We battle mundane problems (transition defense, player and ball movement, free throw shooting) relative to economic development and world peace. But we still need frameworks and specific plans (education, training) to overcome them. 

3. Learn better. 

Learning demands investment in ourselves, using better software (knowledge) to develop our mental hardware (wisdom). 

Flip through but skip the sales pitch. Read, reflect, retain, respond. Commit to spending a minimum of five hours a week increasing your skill.

We have many other challenges, like cognitive biases, resource limitations (time, money, assistants, organizational support), but control what we can. 


"Fence series"
Players have to read '2'

Fence "Middle" - inbounder reads low defender

Fence handoff with screen away to set up trey. 

Fence into ball least favorite option. 

Tuesday, February 13, 2018

"I Never Did It Before and I'll Never Do It Again."

We are all susceptible to misjudgments. But repeated errors can prove costly. 

This blog publishes the entirety of Charlie Munger's elaboration on "availability" and misjudgment of behavior. We could substitute the mental model of "a leopard doesn't change its spots" or the parable of the scorpion and the frog. Or Aristotelian, "we are what we repeatedly do."

Players develop bad habits...excessive dribbling, poor shot selection, relaxing on defense, not setting up cuts...the list goes on forever. Until we stop them. 

The player tells us, "I didn't do that" or "it didn't happen that way." Sometimes she looks at us funny. We lack film that showed what the coach said was materially true.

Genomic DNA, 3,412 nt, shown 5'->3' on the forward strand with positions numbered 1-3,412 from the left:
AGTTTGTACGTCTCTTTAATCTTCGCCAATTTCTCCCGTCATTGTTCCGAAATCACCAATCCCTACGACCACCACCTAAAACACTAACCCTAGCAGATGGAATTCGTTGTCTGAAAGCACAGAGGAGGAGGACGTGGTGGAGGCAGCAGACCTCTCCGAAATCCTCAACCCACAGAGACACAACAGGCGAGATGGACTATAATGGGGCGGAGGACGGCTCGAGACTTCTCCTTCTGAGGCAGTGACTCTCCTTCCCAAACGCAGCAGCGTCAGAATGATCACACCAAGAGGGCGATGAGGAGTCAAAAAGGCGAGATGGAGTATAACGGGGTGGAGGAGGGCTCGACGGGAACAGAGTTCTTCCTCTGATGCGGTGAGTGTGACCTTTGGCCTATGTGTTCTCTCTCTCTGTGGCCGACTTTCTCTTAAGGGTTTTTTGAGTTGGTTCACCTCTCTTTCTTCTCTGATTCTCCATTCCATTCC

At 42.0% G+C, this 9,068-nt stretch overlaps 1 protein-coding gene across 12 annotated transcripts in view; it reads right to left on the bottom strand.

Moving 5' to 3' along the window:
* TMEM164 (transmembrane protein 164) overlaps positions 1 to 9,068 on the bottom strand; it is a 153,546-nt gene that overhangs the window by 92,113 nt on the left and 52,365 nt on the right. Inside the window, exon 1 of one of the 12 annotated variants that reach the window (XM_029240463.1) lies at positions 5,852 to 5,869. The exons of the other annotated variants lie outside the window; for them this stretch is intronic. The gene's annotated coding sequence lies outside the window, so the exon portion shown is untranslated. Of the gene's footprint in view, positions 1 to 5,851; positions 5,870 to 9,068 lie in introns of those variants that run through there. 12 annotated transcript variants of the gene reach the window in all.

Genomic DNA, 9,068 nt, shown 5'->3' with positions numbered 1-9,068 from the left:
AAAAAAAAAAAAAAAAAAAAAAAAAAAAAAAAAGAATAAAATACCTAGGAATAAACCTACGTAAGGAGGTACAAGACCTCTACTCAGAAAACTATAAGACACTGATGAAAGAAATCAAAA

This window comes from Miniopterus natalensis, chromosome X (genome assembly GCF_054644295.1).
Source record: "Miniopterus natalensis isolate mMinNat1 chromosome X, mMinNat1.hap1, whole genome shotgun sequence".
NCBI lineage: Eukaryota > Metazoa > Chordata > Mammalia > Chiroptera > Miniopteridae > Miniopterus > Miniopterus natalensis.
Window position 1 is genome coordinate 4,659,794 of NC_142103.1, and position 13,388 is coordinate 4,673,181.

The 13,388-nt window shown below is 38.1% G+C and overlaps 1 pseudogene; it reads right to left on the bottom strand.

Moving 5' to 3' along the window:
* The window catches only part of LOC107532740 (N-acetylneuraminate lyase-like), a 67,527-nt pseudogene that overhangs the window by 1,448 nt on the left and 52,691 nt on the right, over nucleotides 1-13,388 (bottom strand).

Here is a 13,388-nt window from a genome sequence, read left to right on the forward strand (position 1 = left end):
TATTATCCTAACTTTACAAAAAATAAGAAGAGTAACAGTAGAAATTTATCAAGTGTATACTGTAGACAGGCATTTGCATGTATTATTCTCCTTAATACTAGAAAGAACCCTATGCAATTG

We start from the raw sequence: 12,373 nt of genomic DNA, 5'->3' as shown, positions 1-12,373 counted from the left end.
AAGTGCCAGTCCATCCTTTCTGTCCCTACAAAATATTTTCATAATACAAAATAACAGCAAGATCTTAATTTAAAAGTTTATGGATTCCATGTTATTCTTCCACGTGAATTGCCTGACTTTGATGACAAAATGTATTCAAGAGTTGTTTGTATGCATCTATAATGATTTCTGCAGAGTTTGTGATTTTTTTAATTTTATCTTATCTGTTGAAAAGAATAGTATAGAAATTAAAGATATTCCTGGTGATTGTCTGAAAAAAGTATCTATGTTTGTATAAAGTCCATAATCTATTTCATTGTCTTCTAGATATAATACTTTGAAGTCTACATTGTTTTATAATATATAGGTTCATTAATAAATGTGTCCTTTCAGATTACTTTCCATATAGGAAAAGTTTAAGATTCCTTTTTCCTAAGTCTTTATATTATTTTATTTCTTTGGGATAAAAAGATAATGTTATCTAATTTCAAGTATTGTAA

Jay Bilas discussed humiliation in Toughness. "In the second half, there was a loose ball, a 50-50 ball, right in front of the Duke bench. If a photograph had been taken at the exact moment the ball became loose, anyone examining that photo would have determined that I should be the player who secured possession. The truth is, it wasn't a 50-50 ball. It was a 75-25 ball...I didn't get possession...Instead of diving on the floor for it, I bent over like I was picking a daisy on a walk through the park...a Cal player dived onto the floor, knocked the ball away, and Cal scored an "easy basket" in transition. Coach K was livid...Coach K ran the play back and forth (on film)...and he told me the truth about what the play signaled about me." 

We want to trust Player X. You must earn trust, play after play, day after day. Seek disconfirming evidence. Look for information that invalidates your idea or belief.